“It’s hard to find a good man these days.”

I hear that a lot. I have many single woman friends who are discouraged about the lack of even distant possibilities. And I read more and more about boys remaining in “adolescence” into their late twenties or even thirties. I’m sure many factors play into this, but I suspect that much of it has to do with the goals, or lack thereof, of parents.

Not that long ago, boys had to be ready to support themselves at age 14 and 15. Everyone knew this and everyone prepared their children for it. I don’t see any reason why we should have similar goals even if they don’t physically move out until they are 18.

God blessed us with two sons, and we’ve made a personal mission to raise them into good men. They are young, so we can’t claim any success. We’re trying very hard to be deliberate and pro-active in our parenting, instead of drifting from one episode to another. I pray that we don’t look back when our kids are grown and realize that we’ve totally missed the boat.

Our efforts fall into three main categories (and they apply to our daughter as well, except the “be a gentleman part!):

1. We are trying to teach our boys to be gentlemen.  This means many things, like holding doors, lending a helping hand, telling the truth, doing the right thing even when others are not, speaking encouraging words, and adjusting your performance to others who are less skilled so they don’t give up.

This last one is really tough for my competitive boy — he keeps saying, “But Mom! It’s a race. I’m supposed to go my fastest!”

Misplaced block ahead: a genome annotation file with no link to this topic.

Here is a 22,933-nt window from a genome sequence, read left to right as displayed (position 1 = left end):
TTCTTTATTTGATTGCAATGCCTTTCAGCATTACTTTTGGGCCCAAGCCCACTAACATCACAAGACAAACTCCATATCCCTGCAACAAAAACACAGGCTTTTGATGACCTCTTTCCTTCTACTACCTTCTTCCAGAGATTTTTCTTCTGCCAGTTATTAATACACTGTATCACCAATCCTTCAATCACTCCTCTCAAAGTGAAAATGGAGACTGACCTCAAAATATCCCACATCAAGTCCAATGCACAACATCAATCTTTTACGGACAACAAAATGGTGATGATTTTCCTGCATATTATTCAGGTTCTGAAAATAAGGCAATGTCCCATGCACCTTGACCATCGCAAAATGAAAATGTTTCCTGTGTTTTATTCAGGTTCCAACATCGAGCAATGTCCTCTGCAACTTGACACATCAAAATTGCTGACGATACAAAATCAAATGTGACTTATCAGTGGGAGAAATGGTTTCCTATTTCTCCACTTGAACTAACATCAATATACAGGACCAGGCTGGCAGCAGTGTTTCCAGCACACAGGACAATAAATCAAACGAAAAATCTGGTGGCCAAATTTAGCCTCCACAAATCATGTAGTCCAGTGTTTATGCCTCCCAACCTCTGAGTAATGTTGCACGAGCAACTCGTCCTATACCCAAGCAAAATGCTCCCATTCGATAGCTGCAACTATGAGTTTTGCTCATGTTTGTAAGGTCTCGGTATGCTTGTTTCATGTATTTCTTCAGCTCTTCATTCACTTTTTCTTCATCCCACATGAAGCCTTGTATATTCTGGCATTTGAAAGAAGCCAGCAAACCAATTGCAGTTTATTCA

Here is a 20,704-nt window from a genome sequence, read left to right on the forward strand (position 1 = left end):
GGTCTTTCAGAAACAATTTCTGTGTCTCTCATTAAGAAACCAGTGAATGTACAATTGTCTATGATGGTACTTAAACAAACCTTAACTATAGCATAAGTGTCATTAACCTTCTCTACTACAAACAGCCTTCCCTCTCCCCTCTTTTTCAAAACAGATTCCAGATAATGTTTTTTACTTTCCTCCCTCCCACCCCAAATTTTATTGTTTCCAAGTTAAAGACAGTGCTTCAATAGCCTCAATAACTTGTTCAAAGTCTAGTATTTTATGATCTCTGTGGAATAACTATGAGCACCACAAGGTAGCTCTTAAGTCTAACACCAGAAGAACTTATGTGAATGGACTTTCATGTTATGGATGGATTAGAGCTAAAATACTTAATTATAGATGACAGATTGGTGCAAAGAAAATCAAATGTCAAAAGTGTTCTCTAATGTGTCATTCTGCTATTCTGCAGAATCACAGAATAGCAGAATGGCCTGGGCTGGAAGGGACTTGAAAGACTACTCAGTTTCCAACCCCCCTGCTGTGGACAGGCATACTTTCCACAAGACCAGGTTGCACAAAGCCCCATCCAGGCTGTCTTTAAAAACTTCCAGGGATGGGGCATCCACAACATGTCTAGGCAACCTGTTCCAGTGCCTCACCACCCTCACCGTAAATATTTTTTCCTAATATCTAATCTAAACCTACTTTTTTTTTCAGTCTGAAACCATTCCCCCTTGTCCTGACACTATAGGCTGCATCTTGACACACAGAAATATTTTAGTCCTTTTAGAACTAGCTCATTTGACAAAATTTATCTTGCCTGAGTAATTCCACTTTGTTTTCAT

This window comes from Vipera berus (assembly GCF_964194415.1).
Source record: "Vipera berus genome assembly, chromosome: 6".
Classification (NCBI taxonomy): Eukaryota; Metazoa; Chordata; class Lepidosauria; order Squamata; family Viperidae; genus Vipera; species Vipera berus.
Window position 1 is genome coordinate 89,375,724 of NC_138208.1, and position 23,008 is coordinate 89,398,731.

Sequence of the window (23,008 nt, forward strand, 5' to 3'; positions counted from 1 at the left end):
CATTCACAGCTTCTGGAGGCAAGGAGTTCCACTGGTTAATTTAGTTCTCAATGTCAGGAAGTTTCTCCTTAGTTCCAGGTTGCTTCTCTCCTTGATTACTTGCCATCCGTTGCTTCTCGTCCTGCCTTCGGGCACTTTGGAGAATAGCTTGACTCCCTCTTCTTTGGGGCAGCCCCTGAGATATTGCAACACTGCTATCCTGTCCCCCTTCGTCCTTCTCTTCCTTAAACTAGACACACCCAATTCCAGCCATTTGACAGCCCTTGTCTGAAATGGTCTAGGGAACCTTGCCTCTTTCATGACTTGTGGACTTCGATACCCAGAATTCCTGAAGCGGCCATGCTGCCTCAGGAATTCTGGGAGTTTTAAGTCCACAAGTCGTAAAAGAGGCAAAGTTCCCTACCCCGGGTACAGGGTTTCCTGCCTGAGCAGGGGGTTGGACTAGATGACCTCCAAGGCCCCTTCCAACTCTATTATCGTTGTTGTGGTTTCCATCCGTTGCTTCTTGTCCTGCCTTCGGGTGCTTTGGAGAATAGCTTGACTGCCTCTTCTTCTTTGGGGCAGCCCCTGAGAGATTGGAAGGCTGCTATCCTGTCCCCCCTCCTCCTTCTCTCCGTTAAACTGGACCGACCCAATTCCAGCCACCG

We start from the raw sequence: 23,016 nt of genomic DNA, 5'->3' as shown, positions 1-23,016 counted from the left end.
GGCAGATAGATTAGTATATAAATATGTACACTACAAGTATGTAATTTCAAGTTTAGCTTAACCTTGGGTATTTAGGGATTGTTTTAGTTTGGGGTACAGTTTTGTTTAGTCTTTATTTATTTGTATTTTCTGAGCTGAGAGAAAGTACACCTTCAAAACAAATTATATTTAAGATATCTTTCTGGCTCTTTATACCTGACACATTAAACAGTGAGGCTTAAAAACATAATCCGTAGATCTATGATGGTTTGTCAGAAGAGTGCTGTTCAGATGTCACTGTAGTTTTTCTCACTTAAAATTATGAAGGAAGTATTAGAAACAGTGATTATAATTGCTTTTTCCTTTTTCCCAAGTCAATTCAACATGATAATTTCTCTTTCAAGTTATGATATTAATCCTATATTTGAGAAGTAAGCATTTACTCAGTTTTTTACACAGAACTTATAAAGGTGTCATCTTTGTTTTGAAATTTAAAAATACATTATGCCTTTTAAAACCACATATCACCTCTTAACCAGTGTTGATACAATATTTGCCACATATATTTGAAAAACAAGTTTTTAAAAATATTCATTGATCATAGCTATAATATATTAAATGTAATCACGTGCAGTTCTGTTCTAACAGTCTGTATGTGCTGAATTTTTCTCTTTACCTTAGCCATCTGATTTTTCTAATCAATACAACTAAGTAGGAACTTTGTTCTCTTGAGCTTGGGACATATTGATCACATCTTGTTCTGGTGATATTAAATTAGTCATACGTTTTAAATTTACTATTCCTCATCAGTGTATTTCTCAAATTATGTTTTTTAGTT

To which I reply, “Do you want your sister to keep racing with you?”

“Yes,” he grumbles.

“Then you have to slow down. If she always loses, she will give up. Mom and Dad do this with you, you know. We purposely lose games and races with you so you’ll enjoy playing.”

That gave him some food for thought!

2. We are try to teach them to work hard. We give them allowances so they can practice saving and spending, and we show them how much things cost. Big Boy has been quite shocked at how much a school lunch or a doctor’s visit costs, now that he knows how much allowance he gets every month.

We encourage doing extra jobs to earn money. Big Boy took his first job caring for a neighbor’s dog while they were out of town a few months ago. He was so proud of the money he earned!

We also expect certain things from them that we do not “pay” them to do. “This is part of living together in a family,” I told our son when he asked for extra allowance for making his bed and putting dirty dishes in the sink. “I don’t pay you to do those things.”

3. We are trying to teach them how to keep house. We are working with them to learn practical life skills such as how to cook, wash and put away dishes, do laundry, vacuum and sweep, clean bathrooms, and make up beds. Not only do I refuse to be the mom who follows her sons to college to do their laundry and dishes, but I know what a blessing these skills will be to their future wives.

I’d love more ideas, suggestions, and especially success stories from those of you who have grown boys. What are you doing with your kids, both girls and boys, to prepare them to be good, responsible men and women when they grow up?